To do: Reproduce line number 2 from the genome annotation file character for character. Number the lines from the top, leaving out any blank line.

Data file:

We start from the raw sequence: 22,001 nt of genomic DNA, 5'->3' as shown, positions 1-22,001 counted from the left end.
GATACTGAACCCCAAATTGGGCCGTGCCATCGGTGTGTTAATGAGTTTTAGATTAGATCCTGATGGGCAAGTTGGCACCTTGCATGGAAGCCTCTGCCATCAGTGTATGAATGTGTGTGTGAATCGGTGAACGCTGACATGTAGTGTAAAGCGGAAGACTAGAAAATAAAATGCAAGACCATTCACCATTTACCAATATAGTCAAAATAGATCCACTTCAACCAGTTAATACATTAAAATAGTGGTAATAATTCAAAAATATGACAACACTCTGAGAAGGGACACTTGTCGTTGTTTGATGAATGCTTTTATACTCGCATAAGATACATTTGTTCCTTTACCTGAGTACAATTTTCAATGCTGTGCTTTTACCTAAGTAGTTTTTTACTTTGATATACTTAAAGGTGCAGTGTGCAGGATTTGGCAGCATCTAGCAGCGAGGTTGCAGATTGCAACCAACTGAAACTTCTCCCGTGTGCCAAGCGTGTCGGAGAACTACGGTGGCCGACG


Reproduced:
GATACTGAACCCCAAATTGGGCCGTGCCATCGGTGTGTTAATGAGTTTTAGATTAGATCCTGATGGGCAAGTTGGCACCTTGCATGGAAGCCTCTGCCATCAGTGTATGAATGTGTGTGTGAATCGGTGAACGCTGACATGTAGTGTAAAGCGGAAGACTAGAAAATAAAATGCAAGACCATTCACCATTTACCAATATAGTCAAAATAGATCCACTTCAACCAGTTAATACATTAAAATAGTGGTAATAATTCAAAAATATGACAACACTCTGAGAAGGGACACTTGTCGTTGTTTGATGAATGCTTTTATACTCGCATAAGATACATTTGTTCCTTTACCTGAGTACAATTTTCAATGCTGTGCTTTTACCTAAGTAGTTTTTTACTTTGATATACTTAAAGGTGCAGTGTGCAGGATTTGGCAGCATCTAGCAGCGAGGTTGCAGATTGCAACCAACTGAAACTTCTCCCGTGTGCCAAGCGTGTCGGAGAACTACGGTGGCCGACG